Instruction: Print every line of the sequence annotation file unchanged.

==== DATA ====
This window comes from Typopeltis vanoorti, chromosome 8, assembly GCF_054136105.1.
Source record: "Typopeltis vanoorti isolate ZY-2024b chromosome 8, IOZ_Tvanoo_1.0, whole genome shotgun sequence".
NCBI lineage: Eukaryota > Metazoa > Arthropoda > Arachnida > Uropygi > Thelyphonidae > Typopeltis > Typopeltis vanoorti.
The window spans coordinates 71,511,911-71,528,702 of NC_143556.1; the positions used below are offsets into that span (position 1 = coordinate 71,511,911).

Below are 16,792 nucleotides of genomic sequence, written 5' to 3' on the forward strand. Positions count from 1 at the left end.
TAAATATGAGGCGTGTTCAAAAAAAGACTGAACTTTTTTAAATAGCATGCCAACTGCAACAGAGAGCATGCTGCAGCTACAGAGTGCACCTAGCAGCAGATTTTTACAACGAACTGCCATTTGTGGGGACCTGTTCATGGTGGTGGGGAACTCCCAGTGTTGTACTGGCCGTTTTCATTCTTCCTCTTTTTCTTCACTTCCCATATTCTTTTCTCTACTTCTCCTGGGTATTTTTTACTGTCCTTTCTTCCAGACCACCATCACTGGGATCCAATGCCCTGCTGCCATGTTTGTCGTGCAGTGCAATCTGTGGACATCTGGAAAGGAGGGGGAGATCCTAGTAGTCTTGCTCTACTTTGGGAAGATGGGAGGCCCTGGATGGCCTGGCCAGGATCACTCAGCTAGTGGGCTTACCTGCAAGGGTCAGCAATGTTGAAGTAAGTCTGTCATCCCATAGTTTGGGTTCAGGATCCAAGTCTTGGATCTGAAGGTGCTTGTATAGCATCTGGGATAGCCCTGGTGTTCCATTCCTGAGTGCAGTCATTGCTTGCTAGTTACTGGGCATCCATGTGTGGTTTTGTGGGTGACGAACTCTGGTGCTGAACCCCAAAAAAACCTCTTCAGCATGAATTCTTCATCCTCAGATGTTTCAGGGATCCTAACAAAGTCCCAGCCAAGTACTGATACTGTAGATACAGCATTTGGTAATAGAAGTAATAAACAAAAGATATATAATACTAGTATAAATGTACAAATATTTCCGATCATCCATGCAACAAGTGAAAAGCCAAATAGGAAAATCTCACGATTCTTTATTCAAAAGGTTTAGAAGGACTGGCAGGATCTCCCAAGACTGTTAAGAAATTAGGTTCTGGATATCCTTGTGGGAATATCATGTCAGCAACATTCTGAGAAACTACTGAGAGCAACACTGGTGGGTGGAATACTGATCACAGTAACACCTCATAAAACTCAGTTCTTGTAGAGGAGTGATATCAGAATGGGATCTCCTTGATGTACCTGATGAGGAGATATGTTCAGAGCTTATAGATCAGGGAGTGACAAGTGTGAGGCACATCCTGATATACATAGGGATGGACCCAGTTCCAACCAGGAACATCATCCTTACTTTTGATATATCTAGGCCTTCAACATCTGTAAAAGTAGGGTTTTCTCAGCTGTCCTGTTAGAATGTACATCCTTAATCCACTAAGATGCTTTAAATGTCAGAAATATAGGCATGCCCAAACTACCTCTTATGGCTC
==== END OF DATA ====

This window comes from Typopeltis vanoorti, chromosome 8, assembly GCF_054136105.1.
Source record: "Typopeltis vanoorti isolate ZY-2024b chromosome 8, IOZ_Tvanoo_1.0, whole genome shotgun sequence".
NCBI lineage: Eukaryota > Metazoa > Arthropoda > Arachnida > Uropygi > Thelyphonidae > Typopeltis > Typopeltis vanoorti.
The window spans coordinates 71,511,911-71,528,702 of NC_143556.1; the positions used below are offsets into that span (position 1 = coordinate 71,511,911).

Below are 16,792 nucleotides of genomic sequence, written 5' to 3' on the forward strand. Positions count from 1 at the left end.
TAAATATGAGGCGTGTTCAAAAAAAGACTGAACTTTTTTAAATAGCATGCCAACTGCAACAGAGAGCATGCTGCAGCTACAGAGTGCACCTAGCAGCAGATTTTTACAACGAACTGCCATTTGTGGGGACCTGTTCATGGTGGTGGGGAACTCCCAGTGTTGTACTGGCCGTTTTCATTCTTCCTCTTTTTCTTCACTTCCCATATTCTTTTCTCTACTTCTCCTGGGTATTTTTTACTGTCCTTTCTTCCAGACCACCATCACTGGGATCCAATGCCCTGCTGCCATGTTTGTCGTGCAGTGCAATCTGTGGACATCTGGAAAGGAGGGGGAGATCCTAGTAGTCTTGCTCTACTTTGGGAAGATGGGAGGCCCTGGATGGCCTGGCCAGGATCACTCAGCTAGTGGGCTTACCTGCAAGGGTCAGCAATGTTGAAGTAAGTCTGTCATCCCATAGTTTGGGTTCAGGATCCAAGTCTTGGATCTGAAGGTGCTTGTATAGCATCTGGGATAGCCCTGGTGTTCCATTCCTGAGTGCAGTCATTGCTTGCTAGTTACTGGGCATCCATGTGTGGTTTTGTGGGTGACGAACTCTGGTGCTGAACCCCAAAAAAACCTCTTCAGCATGAATTCTTCATCCTCAGATGTTTCAGGGATCCTAACAAAGTCCCAGCCAAGTACTGATACTGTAGATACAGCATTTGGTAATAGAAGTAATAAACAAAAGATATATAATACTAGTATAAATGTACAAATATTTCCGATCATCCATGCAACAAGTGAAAAGCCAAATAGGAAAATCTCACGATTCTTTATTCAAAAGGTTTAGAAGGACTGGCAGGATCTCCCAAGACTGTTAAGAAATTAGGTTCTGGATATCCTTGTGGGAATATCATGTCAGCAACATTCTGAGAAACTACTGAGAGCAACACTGGTGGGTGGAATACTGATCACAGTAACACCTCATAAAACTCAGTTCTTGTAGAGGAGTGATATCAGAATGGGATCTCCTTGATGTACCTGATGAGGAGATATGTTCAGAGCTTATAGATCAGGGAGTGACAAGTGTGAGGCACATCCTGATATACATAGGGATGGACCCAGTTCCAACCAGGAACATCATCCTTACTTTTGATATATCTAGGCCTTCAACATCTGTAAAAGTAGGGTTTTCTCAGCTGTCCTGTTAGAATGTACATCCTTAATCCACTAAGATGCTTTAAATGTCAGAAATATAGGCATGCCCAAACTACCTCTTATGGCTC